Friday, June 21, 2024

Generic STM32 board with Arduino

Described here is a simple way to load a program without bootloader. An additional thing needed is a USB to Serial/UART/TTL adapter (3.3V level). Connect the USB to Serial board as follows, and power up the STM32 board from a USB port/power supply.

• RXD – A9
• TXD – A10

I assume you have already installed the Arduino IDE. Next, you need to go to ‘Board Manager’ under ‘Tools’ and install the support for SAM boards.

Download the necessary files as well as the “Arduino_STM32’ (from the link). Extract “Arduino_STM32’ and copy the folder ‘Arduino_STM32-master’ to your Arduino ‘Hardware’ folder.

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Finally, restart the Arduino IDE, choose correct board settings, compile the given sketch, and upload it. Before uploading, set the onboard ‘BOOT0’ jumper to 1, and press ‘reset’ button. After upload completed, the sketch will run. If you want the uploaded sketch to run automatically after next power on/reset, set ‘BOOT0‘ jumper back to 0.

#define pinLED PC13
void setup() {
pinMode(pinLED, OUTPUT);
void loop() {
digitalWrite(pinLED, HIGH);
digitalWrite(pinLED, LOW);
Serial.println(“Hello World”);

How to use the onboard USB interface?

While the STM32F103 board is very popular and inexpensive, getting up and running is a knotty task. Since, the generic STM32 board comes only with the default USART boot loader, you cannot use its onboard USB interface to program it. However, if you are ready to program the board with a USB boot loader via USART, you can program it directly through the USB interface thereafter!

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Board Manager Window
Arduino SAM Board download progress window
Fully installed Arduino SAM board notification window

The ‘STM32duino bootloader’, is an experimental bootloader, based on the Maple bootloader (developed by LeafLabs), however it also works with most Generic STM32 board. There are 2 main versions of the bootloader, and within the generic bootloaders (versions starting with the word “generic”) there are different versions depending on the location of the LED on the generic board.

For example, ‘generic_boot20_pc13.bin’ is suitable for the most common generic boards with an LED on pin PC13. Note that there is already a page in the wiki about the bootloader which includes how to flash it – link. Also refer this link

For bootloader flashing, connect your USB to Serial/UART/TTL adapter as done before. The onboard yellow jumpers (BOOT0 and BOOT1) specify the source of code for the micro-controller, and in the default state (both being 0), the microcontroller uses its own flash memory bootloader (there is nothing right now). Here, you need to set BOOT0 jumper as 1 and leave BOOT1 to 0.

• Download the demonstrator gui (STM32 flasher)
• Keep your board connected to PC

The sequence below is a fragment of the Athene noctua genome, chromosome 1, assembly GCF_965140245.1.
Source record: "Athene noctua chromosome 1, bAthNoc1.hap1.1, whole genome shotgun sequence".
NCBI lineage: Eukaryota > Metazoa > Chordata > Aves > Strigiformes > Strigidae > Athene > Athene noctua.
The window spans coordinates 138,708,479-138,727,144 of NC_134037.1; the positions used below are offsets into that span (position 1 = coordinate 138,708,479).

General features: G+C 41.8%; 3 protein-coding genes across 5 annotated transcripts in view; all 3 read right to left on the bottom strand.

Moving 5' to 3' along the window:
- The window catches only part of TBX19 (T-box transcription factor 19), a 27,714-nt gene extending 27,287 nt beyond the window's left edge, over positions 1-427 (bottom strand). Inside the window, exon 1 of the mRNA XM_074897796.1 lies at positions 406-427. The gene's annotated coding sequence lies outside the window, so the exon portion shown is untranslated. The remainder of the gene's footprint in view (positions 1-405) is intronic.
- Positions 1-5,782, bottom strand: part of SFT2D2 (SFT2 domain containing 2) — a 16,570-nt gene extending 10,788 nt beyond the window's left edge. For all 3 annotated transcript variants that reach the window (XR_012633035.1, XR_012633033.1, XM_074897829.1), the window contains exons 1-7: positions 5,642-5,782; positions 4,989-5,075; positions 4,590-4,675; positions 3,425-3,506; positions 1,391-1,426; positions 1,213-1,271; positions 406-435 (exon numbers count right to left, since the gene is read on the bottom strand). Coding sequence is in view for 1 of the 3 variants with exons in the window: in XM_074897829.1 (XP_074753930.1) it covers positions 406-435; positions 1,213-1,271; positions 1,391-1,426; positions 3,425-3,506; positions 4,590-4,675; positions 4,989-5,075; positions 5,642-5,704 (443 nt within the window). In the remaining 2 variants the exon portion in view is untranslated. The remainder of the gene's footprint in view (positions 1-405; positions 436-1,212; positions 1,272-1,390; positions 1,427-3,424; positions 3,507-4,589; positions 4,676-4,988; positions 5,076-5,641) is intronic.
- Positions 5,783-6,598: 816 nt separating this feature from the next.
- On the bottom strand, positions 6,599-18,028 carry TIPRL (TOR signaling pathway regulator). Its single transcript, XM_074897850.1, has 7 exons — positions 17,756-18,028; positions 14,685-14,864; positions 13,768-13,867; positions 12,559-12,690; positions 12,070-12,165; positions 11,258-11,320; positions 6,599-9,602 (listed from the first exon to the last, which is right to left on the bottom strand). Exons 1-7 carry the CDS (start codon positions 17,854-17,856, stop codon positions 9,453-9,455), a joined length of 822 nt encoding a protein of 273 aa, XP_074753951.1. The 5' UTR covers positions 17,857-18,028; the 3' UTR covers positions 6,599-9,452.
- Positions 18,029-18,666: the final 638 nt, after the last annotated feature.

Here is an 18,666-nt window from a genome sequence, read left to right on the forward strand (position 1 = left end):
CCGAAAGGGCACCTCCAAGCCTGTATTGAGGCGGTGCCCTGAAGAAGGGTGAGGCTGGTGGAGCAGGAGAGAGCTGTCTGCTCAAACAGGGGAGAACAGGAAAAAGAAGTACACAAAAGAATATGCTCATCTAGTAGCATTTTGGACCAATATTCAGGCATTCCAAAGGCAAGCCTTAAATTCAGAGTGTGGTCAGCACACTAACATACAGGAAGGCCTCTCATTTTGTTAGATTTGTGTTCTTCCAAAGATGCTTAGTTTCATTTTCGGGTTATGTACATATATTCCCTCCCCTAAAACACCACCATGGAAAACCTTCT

• Open demonstrator gui (STMFlashLoader Demo) executable file. Select 115200 Baud rate and select the correct COM port (leave all other settings as default)
• Press NEXT and after the automatic board detection, Press NEXT twice
• Select download to device and browse to select generic_boot20_pc13.bin file (in the
• STM32duino_bootloader folder)
• Press NEXT when the bootloader file is loaded and the file will be downloaded to the board. Close STM32 flasher when done
• Open your Arduino Sketchbook folder. Then open Arduino_STM32 folder – drivers – win and run “install_drivers.bat” as administrator. Press any key to close when done. Then run “install_STM_COM_drivers.bat” as administrator, too
• Connect boot0 to 0, disconnect USB to Serial/UART/TTL board and connect a microUSB cable to the board.

Now you can find Windows is installing driver for the board when you connect it to PC using the onboard microUSB. Eventually a driver named as “maple DFU” will be installed (without any COM ports assigned to it because of the perpetual bootloader). Now you can upload the blink sketch through Arduino IDE (as we done before, but now through USB; upload method – STM32duino bootloader).

If the sketch uploads successfully, you can find that Windows is installing a new driver and this time it will assign one COM port for the board. Note down it as it’s necessary to select the correct COM port to upload sketches from now on. Note that usually you have to reset the board every time you are about to upload code, but with the bootloader installed you don’t have to reset the board while uploading code anymore.

Experienced Issues

Sometimes this bootloader flashing process may not work with a generic STM32 board. If it doesn’t appear on USB at all, check there’s a pull-up resistor of around 1.5KΩ on PA12 (USB line D+) of the board. If not, just add one there, as unless you are ready for some tinkering, these boards may not work with the bootloader.

Further, although the USB standard requires a 1.5 KΩ pullup resistor on D+, some board is known to have a wrong value of 4K7/10K (R10) resistor. However, it is also true that some PCs are tolerant of incorrect resistor value, you can try if it works before changing the resistance value to 1.5 KΩ.

Surprisingly, we can compare this little board with Arduino Due to some extent as this nifty board has a promised CPU Speed of 72Mhz!

Thanks to the work made by the stm32duino community and to the support of ST itself, now STM32 microcontrollers can be easily used with the Arduino IDE and it’s also possible to take advantage of most of the libraries available for Arduino.

However, for novices it might be difficult to use just because handling embedded development tools like KEIL isn’t easy for them. There’s a serious lack of ample documentation on it and everything available in the internet is quite scattered. So, here’s something to get them set off easily. Have fun!!!

Download source code

Interested in STM32 board! Check out other projects in the circuits section.


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